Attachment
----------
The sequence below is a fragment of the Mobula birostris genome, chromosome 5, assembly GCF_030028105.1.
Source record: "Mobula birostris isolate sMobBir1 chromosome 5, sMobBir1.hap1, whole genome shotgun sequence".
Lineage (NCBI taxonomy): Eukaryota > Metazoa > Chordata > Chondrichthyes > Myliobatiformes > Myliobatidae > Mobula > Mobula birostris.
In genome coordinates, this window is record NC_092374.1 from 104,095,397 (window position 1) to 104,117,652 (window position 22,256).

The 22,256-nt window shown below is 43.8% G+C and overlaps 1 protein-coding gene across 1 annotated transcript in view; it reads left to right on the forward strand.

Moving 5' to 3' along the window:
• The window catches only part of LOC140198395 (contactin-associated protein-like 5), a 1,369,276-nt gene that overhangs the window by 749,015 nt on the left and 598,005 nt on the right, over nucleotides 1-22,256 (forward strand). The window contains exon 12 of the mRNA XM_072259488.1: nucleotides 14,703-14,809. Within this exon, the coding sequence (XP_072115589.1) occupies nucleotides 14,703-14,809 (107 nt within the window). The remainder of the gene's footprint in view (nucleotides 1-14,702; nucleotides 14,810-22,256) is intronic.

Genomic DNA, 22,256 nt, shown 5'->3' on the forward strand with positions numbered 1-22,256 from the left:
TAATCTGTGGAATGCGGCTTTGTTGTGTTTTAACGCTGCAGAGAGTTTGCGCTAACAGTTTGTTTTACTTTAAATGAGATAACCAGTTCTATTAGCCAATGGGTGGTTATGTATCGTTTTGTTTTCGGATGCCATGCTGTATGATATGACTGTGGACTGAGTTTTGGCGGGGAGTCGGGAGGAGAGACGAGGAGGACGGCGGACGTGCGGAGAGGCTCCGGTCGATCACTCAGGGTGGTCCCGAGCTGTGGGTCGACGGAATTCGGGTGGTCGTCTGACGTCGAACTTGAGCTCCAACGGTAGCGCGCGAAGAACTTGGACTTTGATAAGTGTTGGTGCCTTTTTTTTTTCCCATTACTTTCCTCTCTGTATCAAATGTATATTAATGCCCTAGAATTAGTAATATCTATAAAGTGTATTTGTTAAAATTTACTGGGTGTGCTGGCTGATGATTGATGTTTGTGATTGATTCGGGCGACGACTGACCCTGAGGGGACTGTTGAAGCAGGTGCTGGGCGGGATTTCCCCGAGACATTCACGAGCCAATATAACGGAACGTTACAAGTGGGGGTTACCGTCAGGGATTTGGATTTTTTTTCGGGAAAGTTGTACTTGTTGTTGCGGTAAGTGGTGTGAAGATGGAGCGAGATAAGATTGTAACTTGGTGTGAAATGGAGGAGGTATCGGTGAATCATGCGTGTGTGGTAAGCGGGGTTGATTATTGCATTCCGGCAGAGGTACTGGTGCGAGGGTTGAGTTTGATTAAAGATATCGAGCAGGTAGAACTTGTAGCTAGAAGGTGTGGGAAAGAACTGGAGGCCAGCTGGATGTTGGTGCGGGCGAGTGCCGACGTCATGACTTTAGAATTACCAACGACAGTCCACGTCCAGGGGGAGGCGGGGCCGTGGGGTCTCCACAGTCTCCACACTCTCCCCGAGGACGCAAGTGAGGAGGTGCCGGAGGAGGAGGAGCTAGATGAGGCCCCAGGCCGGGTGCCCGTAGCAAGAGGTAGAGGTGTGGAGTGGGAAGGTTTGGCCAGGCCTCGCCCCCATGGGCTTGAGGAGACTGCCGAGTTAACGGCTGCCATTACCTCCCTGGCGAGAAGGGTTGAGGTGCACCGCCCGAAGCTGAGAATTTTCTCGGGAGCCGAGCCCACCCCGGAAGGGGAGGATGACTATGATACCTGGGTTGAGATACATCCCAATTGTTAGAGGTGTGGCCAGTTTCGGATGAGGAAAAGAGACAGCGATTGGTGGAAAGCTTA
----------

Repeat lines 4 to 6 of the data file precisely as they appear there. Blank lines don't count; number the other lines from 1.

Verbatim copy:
In genome coordinates, this window is record NC_092374.1 from 104,095,397 (window position 1) to 104,117,652 (window position 22,256).

The 22,256-nt window shown below is 43.8% G+C and overlaps 1 protein-coding gene across 1 annotated transcript in view; it reads left to right on the forward strand.

Moving 5' to 3' along the window: